Inside Wall Street
ALL EYES ARE ON LeBOW HERE, TOO
Is Ben LeBow in or out? No, we aren't talking about RJR Nabisco. We mean his big stake in a much smaller company--MAI Systems (NOW), a provider of customized information systems to small and midsize factories, hotels, and casinos. According to an MAI registration with the Securities & Exchange Commission in November, LeBow was going to sell his 2 million shares--a 29.2% stake. As it turns out, he did no such thing. In late February, LeBow announced he had sold 297,000 shares--at 61/2 to 73/8 a share--dropping his holding to 24.7%. Some investors are intrigued. They know LeBow will not unload at a low price. So they want to stay tuned and possibly reap a windfall--as they suspect LeBow will do when he makes his move.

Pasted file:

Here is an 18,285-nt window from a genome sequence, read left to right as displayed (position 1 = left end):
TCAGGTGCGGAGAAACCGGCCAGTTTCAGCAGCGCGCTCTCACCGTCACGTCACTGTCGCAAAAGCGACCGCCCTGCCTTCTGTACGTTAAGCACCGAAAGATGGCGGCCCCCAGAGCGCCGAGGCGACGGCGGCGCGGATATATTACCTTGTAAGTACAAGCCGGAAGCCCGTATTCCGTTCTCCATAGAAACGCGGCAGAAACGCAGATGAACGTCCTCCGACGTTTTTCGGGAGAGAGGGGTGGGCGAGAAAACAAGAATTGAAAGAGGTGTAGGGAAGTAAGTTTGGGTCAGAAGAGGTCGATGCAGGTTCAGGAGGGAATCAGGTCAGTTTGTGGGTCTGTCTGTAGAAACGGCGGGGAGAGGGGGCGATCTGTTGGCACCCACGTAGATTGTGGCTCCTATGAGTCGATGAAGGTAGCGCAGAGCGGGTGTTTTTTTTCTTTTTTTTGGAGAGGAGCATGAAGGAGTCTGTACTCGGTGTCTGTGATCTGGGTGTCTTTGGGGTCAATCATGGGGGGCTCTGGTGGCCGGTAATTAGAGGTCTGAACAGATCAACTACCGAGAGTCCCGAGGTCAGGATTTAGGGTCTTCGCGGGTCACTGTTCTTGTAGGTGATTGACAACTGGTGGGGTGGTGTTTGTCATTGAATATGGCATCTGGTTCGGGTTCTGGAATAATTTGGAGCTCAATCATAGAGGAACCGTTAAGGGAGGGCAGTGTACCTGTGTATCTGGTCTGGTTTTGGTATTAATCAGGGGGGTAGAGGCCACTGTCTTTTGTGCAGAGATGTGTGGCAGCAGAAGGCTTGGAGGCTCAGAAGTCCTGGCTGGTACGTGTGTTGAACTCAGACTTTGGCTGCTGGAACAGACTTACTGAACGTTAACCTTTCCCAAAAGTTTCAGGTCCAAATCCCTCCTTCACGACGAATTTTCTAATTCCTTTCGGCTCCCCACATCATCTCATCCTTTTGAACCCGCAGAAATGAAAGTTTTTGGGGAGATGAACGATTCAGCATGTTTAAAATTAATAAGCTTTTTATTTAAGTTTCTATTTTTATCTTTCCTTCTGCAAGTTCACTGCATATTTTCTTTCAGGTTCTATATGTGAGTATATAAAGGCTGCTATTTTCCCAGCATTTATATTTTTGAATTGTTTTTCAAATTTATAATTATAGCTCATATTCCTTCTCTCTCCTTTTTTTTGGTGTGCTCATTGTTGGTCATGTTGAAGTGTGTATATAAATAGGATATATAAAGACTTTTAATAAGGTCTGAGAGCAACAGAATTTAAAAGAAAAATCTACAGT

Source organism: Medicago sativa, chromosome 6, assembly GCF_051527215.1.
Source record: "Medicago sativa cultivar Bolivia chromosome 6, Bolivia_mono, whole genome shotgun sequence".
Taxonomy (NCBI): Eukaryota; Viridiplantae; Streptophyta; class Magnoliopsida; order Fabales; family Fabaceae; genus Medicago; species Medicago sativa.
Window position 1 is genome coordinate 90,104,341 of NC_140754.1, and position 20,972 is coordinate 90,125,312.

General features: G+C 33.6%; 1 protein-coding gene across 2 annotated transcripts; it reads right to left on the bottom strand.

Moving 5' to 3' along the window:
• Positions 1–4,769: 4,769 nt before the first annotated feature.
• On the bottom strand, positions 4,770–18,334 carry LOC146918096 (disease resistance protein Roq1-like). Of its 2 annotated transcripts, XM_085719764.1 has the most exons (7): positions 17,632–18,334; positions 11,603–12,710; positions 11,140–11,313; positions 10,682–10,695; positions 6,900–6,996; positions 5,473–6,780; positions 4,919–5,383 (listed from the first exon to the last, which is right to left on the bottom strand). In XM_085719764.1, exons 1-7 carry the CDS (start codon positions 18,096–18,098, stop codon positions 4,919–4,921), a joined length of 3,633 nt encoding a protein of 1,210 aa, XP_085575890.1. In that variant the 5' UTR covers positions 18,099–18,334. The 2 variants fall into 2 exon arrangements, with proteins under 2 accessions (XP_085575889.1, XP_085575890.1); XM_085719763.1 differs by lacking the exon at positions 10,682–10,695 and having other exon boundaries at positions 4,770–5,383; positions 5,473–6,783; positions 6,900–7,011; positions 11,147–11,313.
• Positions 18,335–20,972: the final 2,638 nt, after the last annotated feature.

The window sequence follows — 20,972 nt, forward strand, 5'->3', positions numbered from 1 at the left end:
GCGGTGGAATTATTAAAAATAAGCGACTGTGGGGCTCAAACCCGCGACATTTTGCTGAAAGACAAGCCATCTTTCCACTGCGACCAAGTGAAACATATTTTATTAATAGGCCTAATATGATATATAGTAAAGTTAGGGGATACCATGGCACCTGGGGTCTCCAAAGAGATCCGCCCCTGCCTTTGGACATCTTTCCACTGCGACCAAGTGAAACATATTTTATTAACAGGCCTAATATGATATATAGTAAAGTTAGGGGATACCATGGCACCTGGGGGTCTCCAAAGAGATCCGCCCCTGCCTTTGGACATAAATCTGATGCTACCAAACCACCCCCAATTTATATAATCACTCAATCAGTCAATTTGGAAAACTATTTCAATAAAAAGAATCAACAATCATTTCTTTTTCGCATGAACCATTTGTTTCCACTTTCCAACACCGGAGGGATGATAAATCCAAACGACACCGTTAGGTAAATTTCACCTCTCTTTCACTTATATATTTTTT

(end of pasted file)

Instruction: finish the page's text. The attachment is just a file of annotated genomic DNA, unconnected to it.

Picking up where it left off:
LeBow became chairman of MAI in 1984 and was CEO from 1990 to 1993, when the company went into Chapter 11. MAI emerged from bankruptcy in 1994 after a court-assisted restructuring. Lebow resigned from the board in December, 1994. Some pros speculate LeBow may be waiting to sell his shares to a big investor who wants to be a key stakeholder. If so, the stock could head higher.
Oppenheimer analyst Steven Major has a price target of 12 for the stock, based on a price-earnings ratio of 15 and his 1996 estimate of 81 cents a share. "Our estimate could prove conservative if the market accords MAI a higher p-e, based on the company's potential sales and earnings-growth rate," says Major. MAI's advantage, he says, lies in its 5,000 loyal customers dating back 35 years.BY GENE G. MARCIAL